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By Mitchell Parrack

Ochre House Theater

Directed by Mitchell Parrack
Scenic Artist – IZK Davies
Set Design – Matthew Posey
Lighting Design – Kevin Grammer
Music Director – Justin Locklear
Costume Design – Amie Carson
Props Design – Justin Locklear
Carpenter – Mitchell Parrack
Stage Management – Korey Parker
House Management – Cynthia D. Webb
Photography – Justin O’Keith
Graphic Design – Jeremy Word & IZK Davies


Alaister Bren – Mitchell Parrack
Palmer – Kevin Grammer
Maynie – Carla Parker
Esdras – Justin Locklear
Adrienne – Angela Davis
Farber – Marcus Stimac
Polly – Danielle Bondurant
Toots – Trenton Stephenson
Peach – Cassie Bann

Reviewed Performance: 4/26/2018

Reviewed by Ann Saucer, Associate Critic for John Garcia's THE COLUMN

The Felling by Mitchell Parrack makes its world premiere at the suavant guarde Ochre House Theater. In this thoroughly original new work, Parrack has created a haunting world unto itself as a vehicle for exploring religious, tribal, and family ties.

A visually enriching set provides the prelude for this fascinating play. In the Ochre House’s intimate space, the audience is surrounded by a desolate landscape – a mural in tan, brown, and grey. The visual center of this beautiful artistry is a tree trunk that reminded me of Van Gogh’s olive trees, but stripped of leaves. The twisted trunk and boughs suggest that this tree has grown into an unnatural shape, an appropriate foreshadowing of the action to come.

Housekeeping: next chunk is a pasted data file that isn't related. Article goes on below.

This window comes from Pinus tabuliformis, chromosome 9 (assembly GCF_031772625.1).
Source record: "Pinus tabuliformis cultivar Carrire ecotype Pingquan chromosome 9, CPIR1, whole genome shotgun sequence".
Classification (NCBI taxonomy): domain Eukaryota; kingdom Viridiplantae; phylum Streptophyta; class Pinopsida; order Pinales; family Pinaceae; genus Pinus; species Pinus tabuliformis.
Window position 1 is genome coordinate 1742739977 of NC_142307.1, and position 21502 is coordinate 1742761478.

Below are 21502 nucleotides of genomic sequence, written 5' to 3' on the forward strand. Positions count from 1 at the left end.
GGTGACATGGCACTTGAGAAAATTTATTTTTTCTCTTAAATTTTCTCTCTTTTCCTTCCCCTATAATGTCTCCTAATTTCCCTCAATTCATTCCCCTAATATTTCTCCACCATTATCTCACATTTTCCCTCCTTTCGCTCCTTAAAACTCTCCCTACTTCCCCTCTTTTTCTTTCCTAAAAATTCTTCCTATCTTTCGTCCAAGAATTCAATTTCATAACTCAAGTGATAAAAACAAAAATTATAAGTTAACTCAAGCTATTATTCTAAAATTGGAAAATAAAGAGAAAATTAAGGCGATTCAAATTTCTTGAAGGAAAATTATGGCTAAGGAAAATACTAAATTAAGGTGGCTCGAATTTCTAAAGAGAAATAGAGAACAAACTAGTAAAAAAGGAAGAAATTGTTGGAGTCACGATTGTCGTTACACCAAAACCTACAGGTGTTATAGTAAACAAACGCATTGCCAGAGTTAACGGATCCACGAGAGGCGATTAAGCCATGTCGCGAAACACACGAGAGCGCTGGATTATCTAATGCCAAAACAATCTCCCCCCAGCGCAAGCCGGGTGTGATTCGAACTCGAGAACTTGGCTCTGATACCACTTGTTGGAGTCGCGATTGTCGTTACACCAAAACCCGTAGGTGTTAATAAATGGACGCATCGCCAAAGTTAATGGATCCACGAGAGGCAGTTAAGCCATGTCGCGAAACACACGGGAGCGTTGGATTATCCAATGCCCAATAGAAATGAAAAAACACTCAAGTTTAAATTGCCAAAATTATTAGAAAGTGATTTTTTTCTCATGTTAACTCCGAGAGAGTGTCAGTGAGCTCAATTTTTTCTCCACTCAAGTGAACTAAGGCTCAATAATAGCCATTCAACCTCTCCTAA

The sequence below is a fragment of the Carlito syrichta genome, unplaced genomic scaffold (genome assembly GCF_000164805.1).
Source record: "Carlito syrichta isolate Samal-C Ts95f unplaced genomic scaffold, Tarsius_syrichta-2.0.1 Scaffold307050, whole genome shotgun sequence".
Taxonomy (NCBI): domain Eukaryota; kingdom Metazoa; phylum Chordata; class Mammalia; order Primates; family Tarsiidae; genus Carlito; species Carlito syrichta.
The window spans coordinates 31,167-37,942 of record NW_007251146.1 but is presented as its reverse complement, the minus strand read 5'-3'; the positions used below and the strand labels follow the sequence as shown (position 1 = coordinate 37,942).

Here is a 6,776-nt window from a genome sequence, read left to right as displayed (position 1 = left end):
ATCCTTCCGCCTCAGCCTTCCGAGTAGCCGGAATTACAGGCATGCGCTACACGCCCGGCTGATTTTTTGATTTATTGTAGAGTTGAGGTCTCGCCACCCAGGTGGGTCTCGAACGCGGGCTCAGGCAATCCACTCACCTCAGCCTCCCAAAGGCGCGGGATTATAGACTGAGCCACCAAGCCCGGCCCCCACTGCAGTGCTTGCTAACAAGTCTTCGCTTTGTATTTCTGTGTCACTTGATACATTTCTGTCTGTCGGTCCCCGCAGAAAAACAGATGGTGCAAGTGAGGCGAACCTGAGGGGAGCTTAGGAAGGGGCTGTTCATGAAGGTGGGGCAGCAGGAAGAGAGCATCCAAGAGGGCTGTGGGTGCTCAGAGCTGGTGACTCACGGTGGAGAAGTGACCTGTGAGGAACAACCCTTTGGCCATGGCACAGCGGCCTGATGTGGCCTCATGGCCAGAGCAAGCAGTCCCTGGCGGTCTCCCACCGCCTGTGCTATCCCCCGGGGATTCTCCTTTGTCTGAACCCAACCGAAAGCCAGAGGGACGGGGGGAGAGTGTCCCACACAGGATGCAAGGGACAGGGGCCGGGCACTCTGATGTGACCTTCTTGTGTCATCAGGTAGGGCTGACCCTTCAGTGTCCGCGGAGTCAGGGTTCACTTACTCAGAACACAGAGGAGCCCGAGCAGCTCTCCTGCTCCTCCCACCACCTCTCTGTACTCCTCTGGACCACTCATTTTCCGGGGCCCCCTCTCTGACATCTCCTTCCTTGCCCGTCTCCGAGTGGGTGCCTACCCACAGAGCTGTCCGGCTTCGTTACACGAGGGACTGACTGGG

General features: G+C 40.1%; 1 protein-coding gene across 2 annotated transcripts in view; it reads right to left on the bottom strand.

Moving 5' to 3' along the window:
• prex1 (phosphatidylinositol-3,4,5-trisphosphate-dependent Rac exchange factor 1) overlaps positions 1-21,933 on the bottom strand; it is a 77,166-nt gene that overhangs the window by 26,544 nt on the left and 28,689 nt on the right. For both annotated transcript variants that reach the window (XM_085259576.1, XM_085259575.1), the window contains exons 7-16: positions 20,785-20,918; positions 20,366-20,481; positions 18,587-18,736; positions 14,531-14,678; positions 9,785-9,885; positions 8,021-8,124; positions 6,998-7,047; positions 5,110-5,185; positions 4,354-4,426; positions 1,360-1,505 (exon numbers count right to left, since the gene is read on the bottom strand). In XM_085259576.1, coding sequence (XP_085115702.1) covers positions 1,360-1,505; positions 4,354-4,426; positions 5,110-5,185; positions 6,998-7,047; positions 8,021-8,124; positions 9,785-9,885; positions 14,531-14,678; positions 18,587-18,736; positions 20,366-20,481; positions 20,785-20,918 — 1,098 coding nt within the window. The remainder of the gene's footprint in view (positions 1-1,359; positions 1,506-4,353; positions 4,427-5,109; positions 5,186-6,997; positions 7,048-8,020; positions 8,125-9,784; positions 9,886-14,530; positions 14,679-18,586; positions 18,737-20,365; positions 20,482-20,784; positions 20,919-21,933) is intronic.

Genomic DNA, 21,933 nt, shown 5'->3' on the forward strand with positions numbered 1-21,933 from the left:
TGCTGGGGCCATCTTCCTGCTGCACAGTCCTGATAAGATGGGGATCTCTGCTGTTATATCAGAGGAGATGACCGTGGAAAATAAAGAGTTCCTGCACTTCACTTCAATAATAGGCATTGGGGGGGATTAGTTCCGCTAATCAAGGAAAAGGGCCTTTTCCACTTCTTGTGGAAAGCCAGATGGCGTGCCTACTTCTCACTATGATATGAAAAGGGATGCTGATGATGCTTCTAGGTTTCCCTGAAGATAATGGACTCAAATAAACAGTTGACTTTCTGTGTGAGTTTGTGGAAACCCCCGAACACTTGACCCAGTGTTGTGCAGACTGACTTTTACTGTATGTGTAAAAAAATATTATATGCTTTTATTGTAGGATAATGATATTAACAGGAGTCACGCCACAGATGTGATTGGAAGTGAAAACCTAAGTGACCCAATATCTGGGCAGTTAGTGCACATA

The title invokes logging, and tree branches are a repeated theme on this set, framing doorways hung with animal skins, serving as de facto clothes lines, and even providing the base for the table sitting at the corporeal center of the tribal dynamic. The rustic set, props, and costumes are reminiscent of the wild west, but if you think you have the time and place of this story pegged, you are quickly disabused of that notion. The Felling is not confined to any known site. What unfolds is a world unto itself.

A delightfully creepy sound track begins with a breathy cadence. The entrance of Alaister Bren (Mitchell Parrack) and Palmer (Kevin Grammer) borders on scary. Alaister is Palmer’s prisoner, forcibly locked into a cell. The first of several mysteries is whether Alaister will, or should, remain a captive. Is he a falsely accused victim of a crazy cult, or something else?

The rest of the cast enters, chanting along with a soundtrack reminiscent of monks -- were there a horror movie with chanting monks. This hymn of sorts features the proclamation, “He must be executed by any means.” A description of evil is, “What should never be, really is.” Thus the stage is set for a cycle of life that off-roads from the intended script.

The Felling serves up a compelling group dynamic brought to life by intense performances from a cohesive cast. We learn that the condemned prisoner, Alaister, has defended himself before. The rest of the tribe plays a surreal card game that involves the ritual passing of an incrementally loaded gun. The outcome of the game may, or may not, seal Alaister’s fate.